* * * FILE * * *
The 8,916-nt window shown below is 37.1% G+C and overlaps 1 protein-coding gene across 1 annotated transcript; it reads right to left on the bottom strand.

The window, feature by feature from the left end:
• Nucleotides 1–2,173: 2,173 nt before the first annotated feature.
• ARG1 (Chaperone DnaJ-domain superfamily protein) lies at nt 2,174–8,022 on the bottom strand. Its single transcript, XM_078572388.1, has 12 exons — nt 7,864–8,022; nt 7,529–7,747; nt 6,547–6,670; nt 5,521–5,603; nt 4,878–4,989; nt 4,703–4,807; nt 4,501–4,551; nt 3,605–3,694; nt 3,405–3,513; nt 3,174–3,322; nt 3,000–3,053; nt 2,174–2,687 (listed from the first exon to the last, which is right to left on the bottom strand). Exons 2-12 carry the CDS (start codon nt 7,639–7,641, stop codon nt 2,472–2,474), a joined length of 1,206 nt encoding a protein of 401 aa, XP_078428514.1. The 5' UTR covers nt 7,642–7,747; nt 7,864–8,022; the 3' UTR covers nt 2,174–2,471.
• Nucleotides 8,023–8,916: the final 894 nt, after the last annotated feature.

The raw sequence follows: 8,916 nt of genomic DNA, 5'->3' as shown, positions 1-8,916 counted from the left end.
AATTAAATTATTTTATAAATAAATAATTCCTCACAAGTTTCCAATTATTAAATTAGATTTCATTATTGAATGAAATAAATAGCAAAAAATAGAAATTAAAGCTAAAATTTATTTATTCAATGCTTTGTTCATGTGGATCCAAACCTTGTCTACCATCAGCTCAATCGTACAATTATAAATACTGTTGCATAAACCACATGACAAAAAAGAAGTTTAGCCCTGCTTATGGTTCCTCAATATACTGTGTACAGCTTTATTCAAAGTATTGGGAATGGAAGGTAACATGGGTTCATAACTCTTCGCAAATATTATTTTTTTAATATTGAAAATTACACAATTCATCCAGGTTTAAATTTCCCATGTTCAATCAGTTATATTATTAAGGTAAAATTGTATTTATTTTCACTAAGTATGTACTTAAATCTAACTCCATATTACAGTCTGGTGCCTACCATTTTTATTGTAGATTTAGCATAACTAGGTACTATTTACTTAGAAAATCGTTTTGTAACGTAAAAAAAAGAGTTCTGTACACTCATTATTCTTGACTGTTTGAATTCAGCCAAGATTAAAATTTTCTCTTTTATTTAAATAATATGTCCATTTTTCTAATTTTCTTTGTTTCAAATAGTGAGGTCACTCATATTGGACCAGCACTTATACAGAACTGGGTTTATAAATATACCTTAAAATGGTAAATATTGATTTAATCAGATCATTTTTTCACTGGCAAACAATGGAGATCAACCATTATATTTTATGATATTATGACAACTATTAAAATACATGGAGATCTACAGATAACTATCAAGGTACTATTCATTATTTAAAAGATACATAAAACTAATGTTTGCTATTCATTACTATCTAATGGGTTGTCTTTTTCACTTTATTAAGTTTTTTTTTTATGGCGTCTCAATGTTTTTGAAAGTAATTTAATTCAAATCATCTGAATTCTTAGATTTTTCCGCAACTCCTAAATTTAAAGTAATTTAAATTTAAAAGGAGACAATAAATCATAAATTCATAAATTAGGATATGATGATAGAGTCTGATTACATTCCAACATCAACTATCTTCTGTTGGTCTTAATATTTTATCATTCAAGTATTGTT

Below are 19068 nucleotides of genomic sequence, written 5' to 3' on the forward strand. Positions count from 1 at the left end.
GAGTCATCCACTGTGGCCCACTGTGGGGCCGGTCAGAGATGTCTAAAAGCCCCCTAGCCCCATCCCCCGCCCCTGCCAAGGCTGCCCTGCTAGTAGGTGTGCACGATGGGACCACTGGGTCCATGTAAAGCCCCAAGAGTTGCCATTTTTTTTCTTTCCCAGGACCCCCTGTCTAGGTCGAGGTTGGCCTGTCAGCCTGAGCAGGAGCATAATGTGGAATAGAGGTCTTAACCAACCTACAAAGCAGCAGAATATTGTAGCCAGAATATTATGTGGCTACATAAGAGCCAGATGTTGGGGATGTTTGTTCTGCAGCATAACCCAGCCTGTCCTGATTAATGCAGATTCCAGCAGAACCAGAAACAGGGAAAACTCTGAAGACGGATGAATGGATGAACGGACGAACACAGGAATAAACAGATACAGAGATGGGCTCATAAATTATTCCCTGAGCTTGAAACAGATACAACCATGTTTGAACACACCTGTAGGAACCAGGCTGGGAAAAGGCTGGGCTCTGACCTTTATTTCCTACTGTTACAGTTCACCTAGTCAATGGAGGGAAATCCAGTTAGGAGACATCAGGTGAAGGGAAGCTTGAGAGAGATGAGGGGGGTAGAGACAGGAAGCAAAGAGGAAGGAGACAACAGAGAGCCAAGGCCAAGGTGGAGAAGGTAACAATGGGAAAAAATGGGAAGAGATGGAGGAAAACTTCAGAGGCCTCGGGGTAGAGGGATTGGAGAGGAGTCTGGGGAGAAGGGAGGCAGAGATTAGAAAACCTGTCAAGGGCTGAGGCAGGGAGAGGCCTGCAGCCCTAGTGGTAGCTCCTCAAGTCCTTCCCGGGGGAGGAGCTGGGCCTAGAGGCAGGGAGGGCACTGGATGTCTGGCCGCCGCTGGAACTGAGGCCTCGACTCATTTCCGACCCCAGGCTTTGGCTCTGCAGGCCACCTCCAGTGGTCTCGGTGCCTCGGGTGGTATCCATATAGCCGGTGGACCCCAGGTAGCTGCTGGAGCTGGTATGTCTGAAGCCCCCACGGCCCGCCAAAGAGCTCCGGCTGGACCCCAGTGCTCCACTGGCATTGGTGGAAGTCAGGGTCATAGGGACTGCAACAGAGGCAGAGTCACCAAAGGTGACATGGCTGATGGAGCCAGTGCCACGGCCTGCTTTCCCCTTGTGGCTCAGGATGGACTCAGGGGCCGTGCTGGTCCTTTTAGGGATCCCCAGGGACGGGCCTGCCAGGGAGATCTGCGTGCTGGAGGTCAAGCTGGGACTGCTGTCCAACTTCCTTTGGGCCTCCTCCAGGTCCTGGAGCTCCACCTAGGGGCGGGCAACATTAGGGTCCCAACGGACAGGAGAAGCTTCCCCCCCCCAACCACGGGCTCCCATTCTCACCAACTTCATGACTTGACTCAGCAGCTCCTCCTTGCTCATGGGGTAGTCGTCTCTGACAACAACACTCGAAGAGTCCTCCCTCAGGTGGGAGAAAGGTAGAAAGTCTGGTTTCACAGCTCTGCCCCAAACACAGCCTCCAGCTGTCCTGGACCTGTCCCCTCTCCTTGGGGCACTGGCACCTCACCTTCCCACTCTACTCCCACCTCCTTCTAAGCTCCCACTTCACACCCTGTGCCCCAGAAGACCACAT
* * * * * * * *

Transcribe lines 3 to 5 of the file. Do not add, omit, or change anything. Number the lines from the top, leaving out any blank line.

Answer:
• Nucleotides 1–2,173: 2,173 nt before the first annotated feature.
• ARG1 (Chaperone DnaJ-domain superfamily protein) lies at nt 2,174–8,022 on the bottom strand. Its single transcript, XM_078572388.1, has 12 exons — nt 7,864–8,022; nt 7,529–7,747; nt 6,547–6,670; nt 5,521–5,603; nt 4,878–4,989; nt 4,703–4,807; nt 4,501–4,551; nt 3,605–3,694; nt 3,405–3,513; nt 3,174–3,322; nt 3,000–3,053; nt 2,174–2,687 (listed from the first exon to the last, which is right to left on the bottom strand). Exons 2-12 carry the CDS (start codon nt 7,639–7,641, stop codon nt 2,472–2,474), a joined length of 1,206 nt encoding a protein of 401 aa, XP_078428514.1. The 5' UTR covers nt 7,642–7,747; nt 7,864–8,022; the 3' UTR covers nt 2,174–2,471.
• Nucleotides 8,023–8,916: the final 894 nt, after the last annotated feature.